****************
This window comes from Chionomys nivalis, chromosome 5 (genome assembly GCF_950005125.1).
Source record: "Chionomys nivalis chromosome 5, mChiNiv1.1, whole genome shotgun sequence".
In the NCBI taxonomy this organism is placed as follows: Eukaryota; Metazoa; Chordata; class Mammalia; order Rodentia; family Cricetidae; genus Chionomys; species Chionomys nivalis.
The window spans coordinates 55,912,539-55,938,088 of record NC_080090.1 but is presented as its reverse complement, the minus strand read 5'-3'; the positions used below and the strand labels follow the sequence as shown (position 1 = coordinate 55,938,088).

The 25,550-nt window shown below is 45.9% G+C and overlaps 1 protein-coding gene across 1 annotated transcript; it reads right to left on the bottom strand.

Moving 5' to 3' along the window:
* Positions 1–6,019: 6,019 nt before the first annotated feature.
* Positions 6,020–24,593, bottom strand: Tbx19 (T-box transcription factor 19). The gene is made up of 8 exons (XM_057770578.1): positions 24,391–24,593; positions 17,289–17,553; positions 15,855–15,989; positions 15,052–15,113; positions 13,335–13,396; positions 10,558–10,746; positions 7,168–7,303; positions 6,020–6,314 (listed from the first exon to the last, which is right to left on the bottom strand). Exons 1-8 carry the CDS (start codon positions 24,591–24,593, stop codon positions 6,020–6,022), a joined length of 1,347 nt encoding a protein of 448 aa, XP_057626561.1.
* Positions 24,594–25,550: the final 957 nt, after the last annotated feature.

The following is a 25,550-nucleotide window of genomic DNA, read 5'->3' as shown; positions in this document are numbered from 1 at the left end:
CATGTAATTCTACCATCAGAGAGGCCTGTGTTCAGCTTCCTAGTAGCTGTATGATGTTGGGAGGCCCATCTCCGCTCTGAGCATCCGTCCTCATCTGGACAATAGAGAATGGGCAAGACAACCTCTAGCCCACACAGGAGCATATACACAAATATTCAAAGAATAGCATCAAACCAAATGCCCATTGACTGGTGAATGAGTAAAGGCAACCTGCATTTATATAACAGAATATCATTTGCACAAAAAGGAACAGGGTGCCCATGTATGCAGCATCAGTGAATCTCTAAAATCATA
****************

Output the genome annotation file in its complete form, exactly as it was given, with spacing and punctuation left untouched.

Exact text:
This window comes from Chionomys nivalis, chromosome 5 (genome assembly GCF_950005125.1).
Source record: "Chionomys nivalis chromosome 5, mChiNiv1.1, whole genome shotgun sequence".
In the NCBI taxonomy this organism is placed as follows: Eukaryota; Metazoa; Chordata; class Mammalia; order Rodentia; family Cricetidae; genus Chionomys; species Chionomys nivalis.
The window spans coordinates 55,912,539-55,938,088 of record NC_080090.1 but is presented as its reverse complement, the minus strand read 5'-3'; the positions used below and the strand labels follow the sequence as shown (position 1 = coordinate 55,938,088).

The 25,550-nt window shown below is 45.9% G+C and overlaps 1 protein-coding gene across 1 annotated transcript; it reads right to left on the bottom strand.

Moving 5' to 3' along the window:
* Positions 1–6,019: 6,019 nt before the first annotated feature.
* Positions 6,020–24,593, bottom strand: Tbx19 (T-box transcription factor 19). The gene is made up of 8 exons (XM_057770578.1): positions 24,391–24,593; positions 17,289–17,553; positions 15,855–15,989; positions 15,052–15,113; positions 13,335–13,396; positions 10,558–10,746; positions 7,168–7,303; positions 6,020–6,314 (listed from the first exon to the last, which is right to left on the bottom strand). Exons 1-8 carry the CDS (start codon positions 24,591–24,593, stop codon positions 6,020–6,022), a joined length of 1,347 nt encoding a protein of 448 aa, XP_057626561.1.
* Positions 24,594–25,550: the final 957 nt, after the last annotated feature.

The following is a 25,550-nucleotide window of genomic DNA, read 5'->3' as shown; positions in this document are numbered from 1 at the left end:
CATGTAATTCTACCATCAGAGAGGCCTGTGTTCAGCTTCCTAGTAGCTGTATGATGTTGGGAGGCCCATCTCCGCTCTGAGCATCCGTCCTCATCTGGACAATAGAGAATGGGCAAGACAACCTCTAGCCCACACAGGAGCATATACACAAATATTCAAAGAATAGCATCAAACCAAATGCCCATTGACTGGTGAATGAGTAAAGGCAACCTGCATTTATATAACAGAATATCATTTGCACAAAAAGGAACAGGGTGCCCATGTATGCAGCATCAGTGAATCTCTAAAATCATA